UTA's ARDRC Partners with Art Class for Specimen Exhibition at Gallery West

A new exhibition at The University of Texas at Arlington presents a fascinating glimpse of the intersection between art and science. UTA art students studied specimens from the UTA Amphibian and Reptile Diversity Research Center (ARDRC) and used them...

Tuesday, Nov 02, 2021 • Greg Pederson :

A new exhibition at The University of Texas at Arlington presents a fascinating glimpse of the intersection between art and science. 

UTA art students studied specimens from the UTA Amphibian and Reptile Diversity Research Center (ARDRC) and used them to create their own unique illustrations which are now being displayed at Gallery West, a part of the UTA Studio Arts Center complex in west campus. 

The exhibit, "Illustrations in Nature", opened November 1 and will run through Friday, November 5. The exhibition is open to the public from 9 a.m. to 5 p.m. and is located at the Studio Arts Center’s Gallery West, 810 S. Davis Dr. Anyone wanting to visit the exhibition is asked to contact Carlos Donjuan, UTA assistant professor of art and art history, at cdonjuan@uta.edu. Free parking is available for the general public. 

The artists are students from Donjuan’s illustration class for drawing majors. Donjuan contacted Greg Pandelis, curator and collections manager of the ARDRC, about having his students come by to examine, sketch and take photos of some of the Center’s large collection of animal specimens. The students then returned to the studio to create their final works of art, using traditional and digital media. 

“It was great working with Carlos and his students on this project,” Pandelis said. “It’s this great juxtaposition between art and science, and that’s something I feel we don’t get enough of. Unfortunately, science is something that has traditionally been a little inaccessible to the public, so collaborations like this really help bring out what they can mean to the public beyond just science.” 

The ARDRC has the 10th largest collection of amphibian and reptile specimens in the United States and the largest in Texas. It is utilized by herpetology researchers from around the world for its wide array of specimens, including numerous holotype specimens, which are single physical examples of an organism, used when the species was formally described. The vast collection of snakes, lizards, frogs, turtles, and more presented Donjuan’s students with endless possibilities for artistic subject matter.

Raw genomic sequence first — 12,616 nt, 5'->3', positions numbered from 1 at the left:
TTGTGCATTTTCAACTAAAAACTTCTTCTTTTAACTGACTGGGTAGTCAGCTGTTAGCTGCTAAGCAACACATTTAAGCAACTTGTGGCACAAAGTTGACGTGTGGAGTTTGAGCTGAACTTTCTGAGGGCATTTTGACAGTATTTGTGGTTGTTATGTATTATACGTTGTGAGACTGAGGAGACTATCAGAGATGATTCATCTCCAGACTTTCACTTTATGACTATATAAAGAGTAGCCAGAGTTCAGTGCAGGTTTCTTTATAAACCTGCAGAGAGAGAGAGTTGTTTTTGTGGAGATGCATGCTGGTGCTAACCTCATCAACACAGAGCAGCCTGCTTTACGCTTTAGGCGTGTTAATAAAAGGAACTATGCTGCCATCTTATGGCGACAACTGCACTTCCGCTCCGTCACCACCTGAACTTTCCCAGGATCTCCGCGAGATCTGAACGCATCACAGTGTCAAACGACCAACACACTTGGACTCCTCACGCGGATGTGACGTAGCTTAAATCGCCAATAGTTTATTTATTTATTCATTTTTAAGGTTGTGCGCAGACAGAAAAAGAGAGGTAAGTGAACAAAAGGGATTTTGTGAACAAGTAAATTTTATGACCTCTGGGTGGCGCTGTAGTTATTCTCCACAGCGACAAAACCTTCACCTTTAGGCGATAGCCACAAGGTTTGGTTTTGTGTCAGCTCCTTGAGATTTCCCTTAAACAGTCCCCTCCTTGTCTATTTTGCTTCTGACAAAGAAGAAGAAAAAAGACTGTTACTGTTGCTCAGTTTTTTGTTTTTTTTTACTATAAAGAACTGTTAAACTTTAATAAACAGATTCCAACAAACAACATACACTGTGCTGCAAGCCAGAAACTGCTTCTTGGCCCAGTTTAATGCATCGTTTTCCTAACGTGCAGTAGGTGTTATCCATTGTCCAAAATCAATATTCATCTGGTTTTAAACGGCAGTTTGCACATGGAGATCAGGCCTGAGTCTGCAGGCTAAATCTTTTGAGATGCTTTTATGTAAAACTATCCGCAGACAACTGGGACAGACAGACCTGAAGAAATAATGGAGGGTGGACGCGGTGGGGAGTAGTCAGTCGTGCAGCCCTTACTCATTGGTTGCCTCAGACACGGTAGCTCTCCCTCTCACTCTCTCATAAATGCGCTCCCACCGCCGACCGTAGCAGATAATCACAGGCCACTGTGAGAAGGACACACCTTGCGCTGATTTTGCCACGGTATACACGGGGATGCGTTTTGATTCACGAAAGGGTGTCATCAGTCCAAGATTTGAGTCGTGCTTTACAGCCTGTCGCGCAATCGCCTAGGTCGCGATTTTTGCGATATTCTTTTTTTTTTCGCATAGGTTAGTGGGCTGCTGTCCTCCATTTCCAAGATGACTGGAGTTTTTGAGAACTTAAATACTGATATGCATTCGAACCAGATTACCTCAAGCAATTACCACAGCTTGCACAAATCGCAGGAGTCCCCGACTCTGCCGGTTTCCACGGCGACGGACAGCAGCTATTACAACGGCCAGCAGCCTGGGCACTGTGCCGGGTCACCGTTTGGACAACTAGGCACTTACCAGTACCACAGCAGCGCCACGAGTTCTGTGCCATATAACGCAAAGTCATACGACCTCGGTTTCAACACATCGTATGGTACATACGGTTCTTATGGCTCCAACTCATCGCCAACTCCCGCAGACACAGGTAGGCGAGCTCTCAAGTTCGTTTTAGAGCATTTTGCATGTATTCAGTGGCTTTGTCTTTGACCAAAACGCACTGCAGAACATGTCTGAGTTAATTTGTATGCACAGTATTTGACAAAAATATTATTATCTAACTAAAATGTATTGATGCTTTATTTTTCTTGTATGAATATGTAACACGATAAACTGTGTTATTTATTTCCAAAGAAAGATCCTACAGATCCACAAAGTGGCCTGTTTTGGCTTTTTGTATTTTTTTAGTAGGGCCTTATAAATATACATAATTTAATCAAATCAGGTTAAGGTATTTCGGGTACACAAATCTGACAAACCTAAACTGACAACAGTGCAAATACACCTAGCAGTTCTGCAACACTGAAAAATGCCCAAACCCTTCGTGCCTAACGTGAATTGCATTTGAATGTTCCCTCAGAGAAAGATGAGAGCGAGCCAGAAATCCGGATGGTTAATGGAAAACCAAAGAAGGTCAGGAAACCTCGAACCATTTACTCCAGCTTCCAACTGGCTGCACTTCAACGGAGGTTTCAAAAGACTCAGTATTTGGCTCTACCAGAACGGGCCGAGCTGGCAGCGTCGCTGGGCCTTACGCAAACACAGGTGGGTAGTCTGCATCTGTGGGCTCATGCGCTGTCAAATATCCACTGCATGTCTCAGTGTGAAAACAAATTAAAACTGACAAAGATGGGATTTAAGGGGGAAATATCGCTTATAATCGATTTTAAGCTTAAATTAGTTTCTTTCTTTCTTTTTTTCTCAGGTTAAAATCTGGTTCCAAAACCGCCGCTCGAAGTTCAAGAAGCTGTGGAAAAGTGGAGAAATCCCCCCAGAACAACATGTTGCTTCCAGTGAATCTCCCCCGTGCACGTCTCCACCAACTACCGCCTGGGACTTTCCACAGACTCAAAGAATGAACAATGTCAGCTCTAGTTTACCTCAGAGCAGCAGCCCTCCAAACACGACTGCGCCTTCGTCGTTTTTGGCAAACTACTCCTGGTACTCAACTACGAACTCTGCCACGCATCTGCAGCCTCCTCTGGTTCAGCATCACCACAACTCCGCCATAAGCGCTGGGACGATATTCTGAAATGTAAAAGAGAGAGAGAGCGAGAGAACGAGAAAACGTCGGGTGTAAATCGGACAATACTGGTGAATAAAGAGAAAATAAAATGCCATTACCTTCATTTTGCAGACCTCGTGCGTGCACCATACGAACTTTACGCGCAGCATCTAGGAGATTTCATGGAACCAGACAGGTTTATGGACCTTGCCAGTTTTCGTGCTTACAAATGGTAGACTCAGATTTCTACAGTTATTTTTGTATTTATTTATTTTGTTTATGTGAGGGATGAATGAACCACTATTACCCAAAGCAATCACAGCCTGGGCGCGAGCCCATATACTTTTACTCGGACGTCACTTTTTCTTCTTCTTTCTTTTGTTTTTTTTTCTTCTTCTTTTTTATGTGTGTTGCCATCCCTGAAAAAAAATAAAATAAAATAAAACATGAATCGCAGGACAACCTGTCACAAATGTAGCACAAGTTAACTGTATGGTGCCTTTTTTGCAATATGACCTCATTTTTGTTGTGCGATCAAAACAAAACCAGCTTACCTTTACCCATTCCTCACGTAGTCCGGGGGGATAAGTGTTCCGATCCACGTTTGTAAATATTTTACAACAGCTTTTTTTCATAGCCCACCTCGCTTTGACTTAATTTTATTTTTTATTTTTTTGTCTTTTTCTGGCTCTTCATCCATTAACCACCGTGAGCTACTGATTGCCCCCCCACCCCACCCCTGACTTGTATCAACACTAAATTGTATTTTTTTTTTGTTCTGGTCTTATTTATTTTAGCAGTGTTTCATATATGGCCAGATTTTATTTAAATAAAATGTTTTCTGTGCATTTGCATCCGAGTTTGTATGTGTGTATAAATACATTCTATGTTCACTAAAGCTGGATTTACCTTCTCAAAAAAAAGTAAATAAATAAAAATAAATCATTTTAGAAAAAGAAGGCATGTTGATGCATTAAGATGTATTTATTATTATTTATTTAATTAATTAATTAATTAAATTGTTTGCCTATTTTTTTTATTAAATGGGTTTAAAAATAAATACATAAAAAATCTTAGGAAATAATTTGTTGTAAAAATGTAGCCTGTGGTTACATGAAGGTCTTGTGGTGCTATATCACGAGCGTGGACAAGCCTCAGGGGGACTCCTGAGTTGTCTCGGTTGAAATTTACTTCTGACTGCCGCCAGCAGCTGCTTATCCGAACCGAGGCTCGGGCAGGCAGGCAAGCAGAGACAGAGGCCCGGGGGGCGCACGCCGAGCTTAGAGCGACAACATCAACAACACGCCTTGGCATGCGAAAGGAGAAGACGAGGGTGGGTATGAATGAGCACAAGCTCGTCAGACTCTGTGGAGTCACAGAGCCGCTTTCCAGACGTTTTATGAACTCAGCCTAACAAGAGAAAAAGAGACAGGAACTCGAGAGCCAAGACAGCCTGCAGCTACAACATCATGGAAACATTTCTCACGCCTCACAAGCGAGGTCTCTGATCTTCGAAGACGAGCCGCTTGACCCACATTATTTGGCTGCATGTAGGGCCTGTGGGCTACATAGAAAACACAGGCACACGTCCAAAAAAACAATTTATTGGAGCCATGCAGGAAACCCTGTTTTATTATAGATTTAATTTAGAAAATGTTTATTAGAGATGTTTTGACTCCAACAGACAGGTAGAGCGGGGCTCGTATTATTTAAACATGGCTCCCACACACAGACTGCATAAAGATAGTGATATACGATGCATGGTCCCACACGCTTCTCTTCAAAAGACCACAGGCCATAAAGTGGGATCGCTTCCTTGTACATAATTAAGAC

“I wanted my students to take advantage of some of the great resources we have here at UTA,” Donjuan said. “Part of the goal was to create a multidisciplinary collaboration between the art department and other departments here at UTA, so I hope this is the beginning of something great. This exhibit is special because the public gets to learn a little about the art department and areas of science as well, so I think it’s a win-win for everybody. I hope this exhibition serves as a possibility for more opportunities in the future, whether for UTA students or even recruitment possibilities.” 

Albert “Jet” Munoz, a senior art animation major, said it was a privilege to have the chance to utilize the ARDRC’s specimens to create art. 

“It was definitely a new experience. I was never able to really look at a specimen before up close,” he said. “I liked it a lot to be honest and wish we could try more of this.” 

Bruce Nouanesengsy, a senior animation major, drew a salamander skeleton as one of his entries after seeing some clear and stained specimens at the ARDRC. 

“We went to the center for a week and got to view the specimens and the assignment was to respond and make art based on what we saw,” he said. “I don’t know if I really have an artistic style; I just like to experiment. This work was my experimentation with watercolor.” 

Donjuan said another goal of the project was to give his students real-world experience in working with clients to create illustrations by researching subject matter. 

“Everyone has a little different take and different way they illustrate, so to me that just helps them build their portfolio and get their foot in the door and hopefully get more work as they get out there and graduate and become real working artists,” he said. 

The exhibition also serves to raise awareness of the great science resource UTA has in the ARDRC.  

“The ARDRC’s primary goal is to foster research concerning the biodiversity, biology, evolution, ecology and natural history of reptiles and amphibians,” Pandelis said. “This exhibition helps put a bit of a spotlight on the Center so it’s been mutually beneficial from both the artistic and the scientific sides.” 


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